Travis Noak

“Blackie” – Travis Noack’s 1974 Chevy Cheyenne Super 10

Travis Noack’s 1974 Chevy Cheyenne Super 10 is a legacy truck. In 1974 Paul and Margie Sue Smith walked into Hallowell Chevrolet in Clovis, CA in search of a new pickup. They wanted to see what Chevy had to offer and the president of dealership showed them a special option dealer truck. It was a 1974 Cheyenne Super 10 shortbed with a special option big block and rare solid color package. At 3,202 miles on the clock the Smiths drove off in their brand new pickup.

1974 Chevy Cheyenne Super 10, Fuel Curve

1974 Chevy Cheyenne Super 10, Fuel CurveFor the next 38 years the truck was a daily-driven vehicle, used for towing a small aluminum boat up and down the west coast on fishing trips, hauling pigs for BBQ’s, and everything in between. In 1980, Margie Sue was driving down the highway when the hood flipped up and buckled over the roof. The dealer replaced the damaged hood with a brand new one, ever so slightly changing the face of the truck. In 1982 Paul and Margie Sue sat in another dealership contemplating a trade-in on a new Bronco. Margie Sue looked out at her truck in the lot and began to weep. The Smith’s walked out of the dealership and left in their old Chevy.

1974 Chevy Cheyenne Super 10, Fuel Curve1974 Chevy Cheyenne Super 10, Fuel CurveIn 2012, after Paul’s passing, the truck was sold locally in Fresno – more heartbreak all around. Street Trucks Magazine Editor Travis Noack knew who had it and with some horse trading, brought the truck home. Travis is by no means new to the truck world. As a kid he was around his Dad’s ‘29 Ford Roadster pickup. In high school he got back and forth in his slammed ‘82 GMC shorty. After college he got into the magazine industry and for the next 14 years built and drove countless feature and cover trucks, including a ‘56 F-100 that earned Goodguys Truck of the Year in 2011. Even after all that, he finds the most happiness in the simple comforts of this ’74 C-10 he calls “Blackie.” It’s also known as the “Pork Chop Express” as you can see from the trick painted tailgate logo.

1974 Chevy Cheyenne Super 10, Fuel CurveSince parting ways with the Smith’s the old pickup has maintained most of her original flair. The factory black paint has been kept up, but over the years has worn thin in spots, giving way to the elements with hints of patina, a little rust in the typical areas, and streaking near the fuel filler. Under the hood resides the original big block 454 with a TH400 backing it. Travis has made a few upgrades such as intake, carburetor, headers, valve covers, and a radiator with electric fans. The factory A/C blows cold and the comforts inside are what you expect from a truck. The addition of a vintage tachometer under the dash keeps track of the spin of the big engine.1974 Chevy Cheyenne Super 10, Fuel Curve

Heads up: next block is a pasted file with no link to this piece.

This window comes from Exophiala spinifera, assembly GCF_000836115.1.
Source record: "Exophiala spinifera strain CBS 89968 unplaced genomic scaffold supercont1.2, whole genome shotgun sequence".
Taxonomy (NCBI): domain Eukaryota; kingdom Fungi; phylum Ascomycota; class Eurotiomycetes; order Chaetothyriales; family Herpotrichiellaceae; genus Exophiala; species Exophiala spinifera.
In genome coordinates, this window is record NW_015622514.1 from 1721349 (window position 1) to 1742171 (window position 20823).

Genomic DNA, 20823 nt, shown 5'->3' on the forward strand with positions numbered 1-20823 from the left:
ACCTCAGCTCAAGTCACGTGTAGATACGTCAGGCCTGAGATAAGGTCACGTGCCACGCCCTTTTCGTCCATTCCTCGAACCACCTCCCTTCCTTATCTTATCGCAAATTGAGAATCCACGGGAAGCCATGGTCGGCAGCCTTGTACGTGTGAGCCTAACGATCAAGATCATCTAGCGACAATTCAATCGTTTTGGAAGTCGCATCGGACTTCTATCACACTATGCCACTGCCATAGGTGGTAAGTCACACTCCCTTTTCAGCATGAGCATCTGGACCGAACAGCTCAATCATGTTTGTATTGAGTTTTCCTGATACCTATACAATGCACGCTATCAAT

1974 Chevy Cheyenne Super 10, Fuel Curve

1974 Chevy Cheyenne Super 10, Fuel CurveVisual modifications to this survivor include a McGaughy’s drop kit and big brake upgrade, Black Widow mufflers, and a set of black, 18” Streeter Show Wheels wrapped with plenty of Nitto rubber to keep the ride smooth and the torque where it belongs. Tom Mcweeny put his skilled striping brush on the hood and tailgate, giving color to the monotone exterior.

1974 Chevy Cheyenne Super 10, Fuel Curve1974 Chevy Cheyenne Super 10, Fuel Curve1974 Chevy Cheyenne Super 10, Fuel CurveTravis has no plans to change the truck apart from a fresh mill under the hood and some new material on the seats and headliner. To him, changing anymore would start to turn away from the historical value of the truck. He takes Blackie out every chance he gets; from running to the hardware store for a bit of lumber or driving it across state lines from Las Vegas to Scottsdale for Dino’s Git Down and Goodguys events.

1974 Chevy Cheyenne Super 10, Fuel CurveMargie Sue Smith has since passed but her deep connection and love for the old pickup lives on with Travis. The truck she purchased at Hallowell Chevrolet in 1974 shares a name with late Courtney “Tito” Halowell, a close friend who mentored Travis in his professional career in the magazine industry. Fourty-four years, thousands of gallons of spent fuel, and countless stories attribute to a value that cannot be matched in dollars.

Tim Johnson is a freelance automotive journalist and vintage Cadillac owner/cruiser from Las Vegas. Tim owns his own photography company and spends his Monday's through Friday's working on roads. Go figure! A true car guy!